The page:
Published: February 9, 2011
Here we are, 100 years after Ronald Reagan’s birth (on Feb. 5) and 30 years after his first birthday as president of the United States, and we really haven’t given proper due to the present he gave us. True, the custom normally is for the celebrant to receive the gift, but what Reagan gave us is still giving.
I’m not speaking of hypocrisy; heaven knows there isn’t a politician elected who doesn’t give a little of that. Reagan’s hypocrisy—railing against big government while growing it, lobbying for balanced budgets while never submitting one, decrying taxes while raising them several times—is a little more pronounced than most, but that wasn’t the real gift he bequeathed us. Even his hardline statement about not negotiating with terrorists fell by the wayside when he sold arms to Iran in violation of both federal law and an arms embargo, in order to get hostages released in Lebanon.
More than anything else, what Reagan gave us is an enduring, entitled class of individuals who believe that work should be taxed, but wealth should not. These were the people who were the prime beneficiaries of Reagan’s first and most important tax cut: the one that brought down the top rate.
Historically, we had seen this before, back in the Roaring ’20s. Tax cuts that lowered the top marginal rate from 73 percent down to 25 percent fueled rampant stock speculation and real estate bubbles before it all came crashing down in the Great Depression. Sound familiar?
The difference between then and now is that the class that benefited from both the tax cuts of the 1920s and Reagan’s and George W. Bush’s cuts is that the moneyed class behind them has firmly worked it into the public mind that raising any taxes whatsoever is anathema. In their mind, “voodoo economics” (as George H.W. Bush memorably put it when running against Reagan) is an article of faith—for them, cutting taxes solves all ills.
Think back to the days before Reagan rang up our first-ever trillion dollar deficit, as part of his plan to spend the Soviet Union into bankruptcy. Try to remember high school kids with paint buckets at major intersections begging for money for uniforms or band instruments. Try to remember a massive homeless problem, with the mentally ill roaming the street at all hours in nearly every population center. Try to remember the crumbling infrastructure, with cities pleading bankruptcy and states with recurring structural deficits.
You can’t, because they didn’t exist.
After the crash of the 1920s, from the 1930s to the 1980s, the top tax rates climbed back to the 70 percent range. In that time, we won a world war, built an interstate highway system, and sent men to the moon. We also created the giant middle class that was the engine of the nation, and we managed to make it a half century without a crash or major bank failure. And then came Reaganomics.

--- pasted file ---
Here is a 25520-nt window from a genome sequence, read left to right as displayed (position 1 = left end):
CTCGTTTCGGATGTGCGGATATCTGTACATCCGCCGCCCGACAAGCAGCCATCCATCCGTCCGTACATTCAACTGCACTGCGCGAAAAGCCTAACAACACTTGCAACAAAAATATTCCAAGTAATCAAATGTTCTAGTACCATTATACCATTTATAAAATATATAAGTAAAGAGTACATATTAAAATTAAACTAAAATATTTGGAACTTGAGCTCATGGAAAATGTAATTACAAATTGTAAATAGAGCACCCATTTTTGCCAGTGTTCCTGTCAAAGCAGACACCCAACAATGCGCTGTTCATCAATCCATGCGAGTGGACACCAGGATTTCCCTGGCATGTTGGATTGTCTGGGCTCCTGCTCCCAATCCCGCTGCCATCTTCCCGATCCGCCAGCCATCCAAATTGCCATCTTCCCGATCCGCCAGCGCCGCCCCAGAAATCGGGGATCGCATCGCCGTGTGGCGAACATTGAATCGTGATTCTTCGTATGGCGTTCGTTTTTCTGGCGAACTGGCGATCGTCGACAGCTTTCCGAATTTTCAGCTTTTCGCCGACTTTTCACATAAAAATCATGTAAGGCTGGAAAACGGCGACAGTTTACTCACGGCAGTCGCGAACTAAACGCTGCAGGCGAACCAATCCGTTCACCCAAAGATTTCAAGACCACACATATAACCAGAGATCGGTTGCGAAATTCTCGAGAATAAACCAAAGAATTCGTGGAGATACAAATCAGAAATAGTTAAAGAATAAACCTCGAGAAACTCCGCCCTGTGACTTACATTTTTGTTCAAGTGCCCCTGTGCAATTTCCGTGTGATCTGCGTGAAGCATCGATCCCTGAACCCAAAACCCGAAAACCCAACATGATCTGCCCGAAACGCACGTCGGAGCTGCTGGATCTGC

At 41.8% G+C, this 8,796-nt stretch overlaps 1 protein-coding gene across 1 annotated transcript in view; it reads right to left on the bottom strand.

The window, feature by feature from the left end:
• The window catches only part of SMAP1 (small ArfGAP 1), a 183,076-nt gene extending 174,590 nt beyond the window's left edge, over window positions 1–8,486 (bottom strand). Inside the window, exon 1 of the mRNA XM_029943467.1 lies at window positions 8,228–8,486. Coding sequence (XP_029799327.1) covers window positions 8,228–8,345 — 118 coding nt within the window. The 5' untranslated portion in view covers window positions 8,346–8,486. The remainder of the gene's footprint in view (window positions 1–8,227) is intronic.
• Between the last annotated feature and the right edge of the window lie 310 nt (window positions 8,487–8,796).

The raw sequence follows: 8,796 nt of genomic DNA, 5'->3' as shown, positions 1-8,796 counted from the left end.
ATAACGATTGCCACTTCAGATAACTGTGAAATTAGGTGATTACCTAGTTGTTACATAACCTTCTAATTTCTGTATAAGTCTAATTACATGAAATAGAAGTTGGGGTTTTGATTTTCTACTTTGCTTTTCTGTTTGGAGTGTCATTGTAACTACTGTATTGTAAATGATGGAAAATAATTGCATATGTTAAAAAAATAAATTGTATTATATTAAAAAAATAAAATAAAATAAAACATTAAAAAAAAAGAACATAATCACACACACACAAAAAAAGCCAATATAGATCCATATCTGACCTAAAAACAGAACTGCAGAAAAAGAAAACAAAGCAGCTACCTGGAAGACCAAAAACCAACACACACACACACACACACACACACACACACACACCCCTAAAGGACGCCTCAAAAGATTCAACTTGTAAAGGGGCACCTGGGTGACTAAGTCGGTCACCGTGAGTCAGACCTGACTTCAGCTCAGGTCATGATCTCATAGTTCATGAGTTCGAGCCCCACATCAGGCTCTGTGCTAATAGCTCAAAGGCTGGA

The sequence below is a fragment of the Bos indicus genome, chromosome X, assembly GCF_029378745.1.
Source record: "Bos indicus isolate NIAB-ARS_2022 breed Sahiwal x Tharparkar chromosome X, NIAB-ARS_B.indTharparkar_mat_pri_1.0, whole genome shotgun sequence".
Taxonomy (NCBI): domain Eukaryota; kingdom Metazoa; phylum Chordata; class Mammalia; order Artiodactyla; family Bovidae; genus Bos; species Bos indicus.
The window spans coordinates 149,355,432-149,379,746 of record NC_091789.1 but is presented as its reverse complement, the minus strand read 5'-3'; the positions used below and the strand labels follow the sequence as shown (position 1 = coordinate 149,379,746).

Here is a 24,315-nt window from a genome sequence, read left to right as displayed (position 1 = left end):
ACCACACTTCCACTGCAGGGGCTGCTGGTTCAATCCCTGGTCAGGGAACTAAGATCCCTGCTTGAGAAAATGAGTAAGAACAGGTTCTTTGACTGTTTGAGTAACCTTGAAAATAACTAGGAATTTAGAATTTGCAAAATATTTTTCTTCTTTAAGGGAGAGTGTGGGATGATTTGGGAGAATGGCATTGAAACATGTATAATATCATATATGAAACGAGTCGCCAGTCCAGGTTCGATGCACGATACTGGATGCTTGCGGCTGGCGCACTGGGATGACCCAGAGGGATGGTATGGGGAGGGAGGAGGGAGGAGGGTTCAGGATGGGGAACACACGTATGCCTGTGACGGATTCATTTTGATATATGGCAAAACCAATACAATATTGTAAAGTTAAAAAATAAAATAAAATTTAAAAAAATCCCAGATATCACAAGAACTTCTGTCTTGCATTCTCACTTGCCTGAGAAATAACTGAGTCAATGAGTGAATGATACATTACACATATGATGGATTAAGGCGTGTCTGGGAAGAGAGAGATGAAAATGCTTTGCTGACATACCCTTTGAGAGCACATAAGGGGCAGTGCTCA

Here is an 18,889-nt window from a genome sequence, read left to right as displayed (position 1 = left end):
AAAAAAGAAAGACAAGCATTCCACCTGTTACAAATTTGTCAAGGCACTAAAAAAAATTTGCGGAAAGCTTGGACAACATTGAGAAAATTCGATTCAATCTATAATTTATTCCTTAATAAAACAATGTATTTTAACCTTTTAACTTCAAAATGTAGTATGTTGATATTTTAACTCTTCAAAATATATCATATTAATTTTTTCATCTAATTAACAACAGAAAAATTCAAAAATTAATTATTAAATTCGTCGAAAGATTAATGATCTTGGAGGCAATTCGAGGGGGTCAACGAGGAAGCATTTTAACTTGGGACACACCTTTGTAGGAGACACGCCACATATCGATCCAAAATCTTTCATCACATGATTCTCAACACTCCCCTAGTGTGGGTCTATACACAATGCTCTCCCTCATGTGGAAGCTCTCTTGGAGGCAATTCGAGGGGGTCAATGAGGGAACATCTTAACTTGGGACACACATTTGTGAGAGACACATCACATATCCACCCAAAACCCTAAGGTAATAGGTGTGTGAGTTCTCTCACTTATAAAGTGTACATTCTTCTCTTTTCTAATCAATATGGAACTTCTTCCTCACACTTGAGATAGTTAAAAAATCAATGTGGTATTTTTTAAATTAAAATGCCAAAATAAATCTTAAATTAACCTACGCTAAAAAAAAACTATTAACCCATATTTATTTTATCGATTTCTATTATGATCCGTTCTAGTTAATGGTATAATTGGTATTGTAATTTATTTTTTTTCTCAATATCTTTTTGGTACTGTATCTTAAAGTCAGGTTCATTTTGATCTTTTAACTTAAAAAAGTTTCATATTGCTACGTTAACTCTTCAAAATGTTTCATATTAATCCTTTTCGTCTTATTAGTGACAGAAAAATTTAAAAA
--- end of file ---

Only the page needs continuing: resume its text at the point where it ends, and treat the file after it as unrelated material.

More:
Under Reagan, federal tax policy in effect was the first great push for inequality. Princeton political scientist Larry M. Bartels summed it up thusly: “Under Republican administrations, real income growth for the lower- and middle-classes has consistently lagged well behind the income growth rate for the rich—and well behind the income growth rate for the lower and middle classes themselves under Democratic administrations.”
It took 30 years of “trickle down,” but we are no longer the “shining city on a hill.” We’re at this point because the wealthy refuse to pay their share to keep the granite walls from crumbling. Plus, they gave us a savings-and-loan crash after Reagan’s tax cuts, and a real estate bubble and crash after Bush, none of which was paid for primarily by the moneyed class.
And once a Democrat enters office, the cries go up to “do something about the deficit”—cries that are never heard when Republicans are in the White House. Dick Cheney famously put it to former Treasury Secretary Paul O’Neill: “Reagan proved that deficits don’t matter . . . this is our due.”
Cries against this course are drowned out by a custom-built noise machine. At every opportunity, the machine endlessly repeats, “Taxes are bad, taxes are bad.” Which is how we get to the point where we were this winter, where the elected officials servile to the moneyed class will set aside nearly any policy goal in order to make sure the Bush tax cuts for the rich are extended.
No other president has had a fully funded post-presidential legacy propaganda machine like Reagan has, to stroke and massage his memory to the point where what he actually did is no longer of consequence. It’s all about what they want him to stand for. Reagan is now the gilded idol of the moneyed class, the totem for systemic inequality, and the one-word clarion call for tax cuts in perpetuity for the freeloader caucus. It took 30 years, but he got what he wanted. Happy birthday, Mr. President.
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